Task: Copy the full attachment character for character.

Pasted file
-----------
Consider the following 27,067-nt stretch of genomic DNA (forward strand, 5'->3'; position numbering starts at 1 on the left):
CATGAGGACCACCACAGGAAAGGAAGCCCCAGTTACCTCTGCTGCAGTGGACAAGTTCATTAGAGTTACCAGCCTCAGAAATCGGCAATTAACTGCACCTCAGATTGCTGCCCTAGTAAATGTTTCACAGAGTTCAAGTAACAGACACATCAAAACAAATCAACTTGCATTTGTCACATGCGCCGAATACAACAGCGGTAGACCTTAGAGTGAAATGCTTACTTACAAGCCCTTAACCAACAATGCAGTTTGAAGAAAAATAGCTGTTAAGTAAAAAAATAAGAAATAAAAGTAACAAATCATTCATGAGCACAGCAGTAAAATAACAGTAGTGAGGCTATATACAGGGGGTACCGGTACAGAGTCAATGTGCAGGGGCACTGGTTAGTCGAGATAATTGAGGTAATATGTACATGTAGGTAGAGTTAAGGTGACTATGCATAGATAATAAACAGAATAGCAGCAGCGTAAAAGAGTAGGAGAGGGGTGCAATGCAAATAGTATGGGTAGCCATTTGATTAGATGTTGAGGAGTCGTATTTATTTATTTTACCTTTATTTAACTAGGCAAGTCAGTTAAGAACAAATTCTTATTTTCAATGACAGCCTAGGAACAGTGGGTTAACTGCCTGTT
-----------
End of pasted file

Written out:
Consider the following 27,067-nt stretch of genomic DNA (forward strand, 5'->3'; position numbering starts at 1 on the left):
CATGAGGACCACCACAGGAAAGGAAGCCCCAGTTACCTCTGCTGCAGTGGACAAGTTCATTAGAGTTACCAGCCTCAGAAATCGGCAATTAACTGCACCTCAGATTGCTGCCCTAGTAAATGTTTCACAGAGTTCAAGTAACAGACACATCAAAACAAATCAACTTGCATTTGTCACATGCGCCGAATACAACAGCGGTAGACCTTAGAGTGAAATGCTTACTTACAAGCCCTTAACCAACAATGCAGTTTGAAGAAAAATAGCTGTTAAGTAAAAAAATAAGAAATAAAAGTAACAAATCATTCATGAGCACAGCAGTAAAATAACAGTAGTGAGGCTATATACAGGGGGTACCGGTACAGAGTCAATGTGCAGGGGCACTGGTTAGTCGAGATAATTGAGGTAATATGTACATGTAGGTAGAGTTAAGGTGACTATGCATAGATAATAAACAGAATAGCAGCAGCGTAAAAGAGTAGGAGAGGGGTGCAATGCAAATAGTATGGGTAGCCATTTGATTAGATGTTGAGGAGTCGTATTTATTTATTTTACCTTTATTTAACTAGGCAAGTCAGTTAAGAACAAATTCTTATTTTCAATGACAGCCTAGGAACAGTGGGTTAACTGCCTGTT